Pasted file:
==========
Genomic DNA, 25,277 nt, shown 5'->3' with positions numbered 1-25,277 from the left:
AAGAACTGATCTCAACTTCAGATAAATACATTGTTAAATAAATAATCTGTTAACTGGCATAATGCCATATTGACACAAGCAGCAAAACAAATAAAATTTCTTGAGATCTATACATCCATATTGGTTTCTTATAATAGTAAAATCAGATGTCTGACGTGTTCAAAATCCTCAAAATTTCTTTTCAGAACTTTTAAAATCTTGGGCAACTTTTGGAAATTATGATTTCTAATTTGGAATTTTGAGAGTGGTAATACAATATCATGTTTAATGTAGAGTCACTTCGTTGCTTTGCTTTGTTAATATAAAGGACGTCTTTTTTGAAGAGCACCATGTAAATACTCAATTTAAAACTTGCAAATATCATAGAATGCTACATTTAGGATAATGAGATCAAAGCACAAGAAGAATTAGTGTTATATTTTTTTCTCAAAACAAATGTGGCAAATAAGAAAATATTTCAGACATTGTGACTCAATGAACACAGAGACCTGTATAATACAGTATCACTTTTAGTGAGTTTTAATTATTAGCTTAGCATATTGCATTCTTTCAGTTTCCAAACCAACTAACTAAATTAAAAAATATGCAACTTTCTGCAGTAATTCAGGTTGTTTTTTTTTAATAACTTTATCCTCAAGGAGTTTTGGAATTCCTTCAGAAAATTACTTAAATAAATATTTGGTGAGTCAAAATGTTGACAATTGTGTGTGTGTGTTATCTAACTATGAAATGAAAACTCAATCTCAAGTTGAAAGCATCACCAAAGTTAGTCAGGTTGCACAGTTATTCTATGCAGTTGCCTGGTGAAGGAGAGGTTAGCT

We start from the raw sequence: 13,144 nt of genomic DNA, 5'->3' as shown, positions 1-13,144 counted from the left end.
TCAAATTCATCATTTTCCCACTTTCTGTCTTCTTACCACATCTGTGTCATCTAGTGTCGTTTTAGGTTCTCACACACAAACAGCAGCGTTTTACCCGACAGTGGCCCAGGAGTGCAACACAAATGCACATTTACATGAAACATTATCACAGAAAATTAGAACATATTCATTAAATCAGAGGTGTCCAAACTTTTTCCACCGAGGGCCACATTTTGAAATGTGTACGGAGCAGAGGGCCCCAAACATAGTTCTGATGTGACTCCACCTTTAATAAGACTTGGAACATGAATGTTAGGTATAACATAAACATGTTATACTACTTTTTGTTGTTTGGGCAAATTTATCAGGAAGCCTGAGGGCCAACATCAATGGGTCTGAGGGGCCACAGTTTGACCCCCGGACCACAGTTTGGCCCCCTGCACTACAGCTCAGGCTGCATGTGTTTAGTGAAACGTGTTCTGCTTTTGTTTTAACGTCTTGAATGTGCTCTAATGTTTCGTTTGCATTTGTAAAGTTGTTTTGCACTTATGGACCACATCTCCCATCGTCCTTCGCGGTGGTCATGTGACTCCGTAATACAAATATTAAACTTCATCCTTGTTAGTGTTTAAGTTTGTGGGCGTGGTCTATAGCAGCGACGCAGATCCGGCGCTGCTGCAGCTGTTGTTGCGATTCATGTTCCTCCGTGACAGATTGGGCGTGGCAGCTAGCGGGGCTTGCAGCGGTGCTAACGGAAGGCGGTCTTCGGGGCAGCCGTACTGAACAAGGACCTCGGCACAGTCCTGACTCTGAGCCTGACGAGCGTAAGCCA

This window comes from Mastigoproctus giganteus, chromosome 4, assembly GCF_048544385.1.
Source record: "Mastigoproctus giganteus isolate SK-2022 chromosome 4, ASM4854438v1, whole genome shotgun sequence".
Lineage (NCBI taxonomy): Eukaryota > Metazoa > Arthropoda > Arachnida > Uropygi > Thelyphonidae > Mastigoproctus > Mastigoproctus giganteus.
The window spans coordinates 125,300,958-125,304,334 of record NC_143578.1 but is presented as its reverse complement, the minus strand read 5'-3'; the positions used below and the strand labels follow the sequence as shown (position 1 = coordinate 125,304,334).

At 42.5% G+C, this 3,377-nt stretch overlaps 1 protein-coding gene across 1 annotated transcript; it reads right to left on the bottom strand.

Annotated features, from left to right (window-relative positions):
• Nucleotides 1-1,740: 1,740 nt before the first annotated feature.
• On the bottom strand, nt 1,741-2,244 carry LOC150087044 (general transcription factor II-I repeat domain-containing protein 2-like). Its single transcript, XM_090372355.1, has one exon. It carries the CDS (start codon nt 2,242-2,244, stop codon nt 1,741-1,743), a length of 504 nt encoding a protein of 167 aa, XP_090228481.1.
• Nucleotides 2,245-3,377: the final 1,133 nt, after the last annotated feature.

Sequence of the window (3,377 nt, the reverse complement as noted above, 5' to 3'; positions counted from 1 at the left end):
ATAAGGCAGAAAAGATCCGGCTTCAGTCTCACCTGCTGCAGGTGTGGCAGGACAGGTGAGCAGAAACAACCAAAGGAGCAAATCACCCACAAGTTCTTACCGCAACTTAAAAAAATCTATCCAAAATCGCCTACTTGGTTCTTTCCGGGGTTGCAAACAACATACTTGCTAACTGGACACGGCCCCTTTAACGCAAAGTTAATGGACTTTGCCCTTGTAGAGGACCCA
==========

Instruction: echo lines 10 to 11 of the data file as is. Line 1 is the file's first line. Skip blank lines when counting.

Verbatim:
Annotated features, from left to right (window-relative positions):
• Nucleotides 1-1,740: 1,740 nt before the first annotated feature.